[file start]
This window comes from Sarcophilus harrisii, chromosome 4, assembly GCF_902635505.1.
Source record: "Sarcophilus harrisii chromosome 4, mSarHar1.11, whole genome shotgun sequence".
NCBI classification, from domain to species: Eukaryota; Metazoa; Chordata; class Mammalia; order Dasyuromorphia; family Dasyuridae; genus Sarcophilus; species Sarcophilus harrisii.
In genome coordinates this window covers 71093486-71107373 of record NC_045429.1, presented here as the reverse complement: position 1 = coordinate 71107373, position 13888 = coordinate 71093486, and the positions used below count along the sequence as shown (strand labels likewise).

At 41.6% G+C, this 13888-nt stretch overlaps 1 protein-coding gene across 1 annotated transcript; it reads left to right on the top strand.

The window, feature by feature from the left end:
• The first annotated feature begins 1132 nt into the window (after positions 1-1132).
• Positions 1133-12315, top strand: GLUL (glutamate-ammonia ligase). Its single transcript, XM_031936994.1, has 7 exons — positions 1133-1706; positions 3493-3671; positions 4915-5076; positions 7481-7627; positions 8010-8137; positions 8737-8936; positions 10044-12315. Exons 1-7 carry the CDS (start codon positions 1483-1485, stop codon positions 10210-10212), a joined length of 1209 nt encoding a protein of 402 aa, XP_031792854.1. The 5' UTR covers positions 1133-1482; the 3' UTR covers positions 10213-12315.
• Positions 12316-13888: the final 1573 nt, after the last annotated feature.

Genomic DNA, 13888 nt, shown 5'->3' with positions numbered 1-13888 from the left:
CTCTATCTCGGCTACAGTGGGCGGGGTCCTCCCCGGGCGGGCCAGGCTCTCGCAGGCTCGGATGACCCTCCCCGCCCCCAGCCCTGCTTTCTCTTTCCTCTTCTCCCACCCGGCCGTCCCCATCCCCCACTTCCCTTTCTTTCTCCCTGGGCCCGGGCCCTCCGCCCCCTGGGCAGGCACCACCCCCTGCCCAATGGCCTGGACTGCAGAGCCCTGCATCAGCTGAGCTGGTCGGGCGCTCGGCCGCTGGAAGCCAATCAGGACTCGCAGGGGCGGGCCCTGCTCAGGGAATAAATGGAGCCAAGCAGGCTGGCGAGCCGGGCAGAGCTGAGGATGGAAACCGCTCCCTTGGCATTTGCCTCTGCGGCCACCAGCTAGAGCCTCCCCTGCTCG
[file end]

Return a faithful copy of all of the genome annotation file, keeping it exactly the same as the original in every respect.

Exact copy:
This window comes from Sarcophilus harrisii, chromosome 4, assembly GCF_902635505.1.
Source record: "Sarcophilus harrisii chromosome 4, mSarHar1.11, whole genome shotgun sequence".
NCBI classification, from domain to species: Eukaryota; Metazoa; Chordata; class Mammalia; order Dasyuromorphia; family Dasyuridae; genus Sarcophilus; species Sarcophilus harrisii.
In genome coordinates this window covers 71093486-71107373 of record NC_045429.1, presented here as the reverse complement: position 1 = coordinate 71107373, position 13888 = coordinate 71093486, and the positions used below count along the sequence as shown (strand labels likewise).

At 41.6% G+C, this 13888-nt stretch overlaps 1 protein-coding gene across 1 annotated transcript; it reads left to right on the top strand.

The window, feature by feature from the left end:
• The first annotated feature begins 1132 nt into the window (after positions 1-1132).
• Positions 1133-12315, top strand: GLUL (glutamate-ammonia ligase). Its single transcript, XM_031936994.1, has 7 exons — positions 1133-1706; positions 3493-3671; positions 4915-5076; positions 7481-7627; positions 8010-8137; positions 8737-8936; positions 10044-12315. Exons 1-7 carry the CDS (start codon positions 1483-1485, stop codon positions 10210-10212), a joined length of 1209 nt encoding a protein of 402 aa, XP_031792854.1. The 5' UTR covers positions 1133-1482; the 3' UTR covers positions 10213-12315.
• Positions 12316-13888: the final 1573 nt, after the last annotated feature.

Genomic DNA, 13888 nt, shown 5'->3' with positions numbered 1-13888 from the left:
CTCTATCTCGGCTACAGTGGGCGGGGTCCTCCCCGGGCGGGCCAGGCTCTCGCAGGCTCGGATGACCCTCCCCGCCCCCAGCCCTGCTTTCTCTTTCCTCTTCTCCCACCCGGCCGTCCCCATCCCCCACTTCCCTTTCTTTCTCCCTGGGCCCGGGCCCTCCGCCCCCTGGGCAGGCACCACCCCCTGCCCAATGGCCTGGACTGCAGAGCCCTGCATCAGCTGAGCTGGTCGGGCGCTCGGCCGCTGGAAGCCAATCAGGACTCGCAGGGGCGGGCCCTGCTCAGGGAATAAATGGAGCCAAGCAGGCTGGCGAGCCGGGCAGAGCTGAGGATGGAAACCGCTCCCTTGGCATTTGCCTCTGCGGCCACCAGCTAGAGCCTCCCCTGCTCG